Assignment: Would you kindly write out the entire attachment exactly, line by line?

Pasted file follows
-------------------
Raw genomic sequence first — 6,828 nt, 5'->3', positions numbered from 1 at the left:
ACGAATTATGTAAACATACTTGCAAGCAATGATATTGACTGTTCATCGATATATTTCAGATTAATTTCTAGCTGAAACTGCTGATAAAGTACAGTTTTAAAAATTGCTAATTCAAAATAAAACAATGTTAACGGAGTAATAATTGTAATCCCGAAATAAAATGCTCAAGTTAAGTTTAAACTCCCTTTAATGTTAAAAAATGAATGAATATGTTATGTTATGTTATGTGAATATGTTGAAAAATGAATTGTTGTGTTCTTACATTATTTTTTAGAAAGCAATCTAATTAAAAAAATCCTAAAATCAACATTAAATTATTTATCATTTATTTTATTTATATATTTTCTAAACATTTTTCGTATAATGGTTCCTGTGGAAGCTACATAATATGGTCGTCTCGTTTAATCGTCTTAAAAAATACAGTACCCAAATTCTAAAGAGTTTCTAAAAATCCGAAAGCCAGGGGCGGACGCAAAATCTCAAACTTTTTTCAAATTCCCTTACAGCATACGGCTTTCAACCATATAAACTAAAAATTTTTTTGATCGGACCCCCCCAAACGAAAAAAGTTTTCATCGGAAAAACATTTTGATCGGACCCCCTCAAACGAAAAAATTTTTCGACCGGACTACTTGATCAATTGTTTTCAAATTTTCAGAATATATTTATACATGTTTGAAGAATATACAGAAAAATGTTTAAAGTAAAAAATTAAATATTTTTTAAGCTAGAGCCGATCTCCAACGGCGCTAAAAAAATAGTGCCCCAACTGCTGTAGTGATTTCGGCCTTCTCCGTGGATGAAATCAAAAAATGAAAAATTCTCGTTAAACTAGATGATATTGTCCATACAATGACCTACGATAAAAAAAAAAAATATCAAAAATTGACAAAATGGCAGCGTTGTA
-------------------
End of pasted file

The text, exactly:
Raw genomic sequence first — 6,828 nt, 5'->3', positions numbered from 1 at the left:
ACGAATTATGTAAACATACTTGCAAGCAATGATATTGACTGTTCATCGATATATTTCAGATTAATTTCTAGCTGAAACTGCTGATAAAGTACAGTTTTAAAAATTGCTAATTCAAAATAAAACAATGTTAACGGAGTAATAATTGTAATCCCGAAATAAAATGCTCAAGTTAAGTTTAAACTCCCTTTAATGTTAAAAAATGAATGAATATGTTATGTTATGTTATGTGAATATGTTGAAAAATGAATTGTTGTGTTCTTACATTATTTTTTAGAAAGCAATCTAATTAAAAAAATCCTAAAATCAACATTAAATTATTTATCATTTATTTTATTTATATATTTTCTAAACATTTTTCGTATAATGGTTCCTGTGGAAGCTACATAATATGGTCGTCTCGTTTAATCGTCTTAAAAAATACAGTACCCAAATTCTAAAGAGTTTCTAAAAATCCGAAAGCCAGGGGCGGACGCAAAATCTCAAACTTTTTTCAAATTCCCTTACAGCATACGGCTTTCAACCATATAAACTAAAAATTTTTTTGATCGGACCCCCCCAAACGAAAAAAGTTTTCATCGGAAAAACATTTTGATCGGACCCCCTCAAACGAAAAAATTTTTCGACCGGACTACTTGATCAATTGTTTTCAAATTTTCAGAATATATTTATACATGTTTGAAGAATATACAGAAAAATGTTTAAAGTAAAAAATTAAATATTTTTTAAGCTAGAGCCGATCTCCAACGGCGCTAAAAAAATAGTGCCCCAACTGCTGTAGTGATTTCGGCCTTCTCCGTGGATGAAATCAAAAAATGAAAAATTCTCGTTAAACTAGATGATATTGTCCATACAATGACCTACGATAAAAAAAAAAAATATCAAAAATTGACAAAATGGCAGCGTTGTA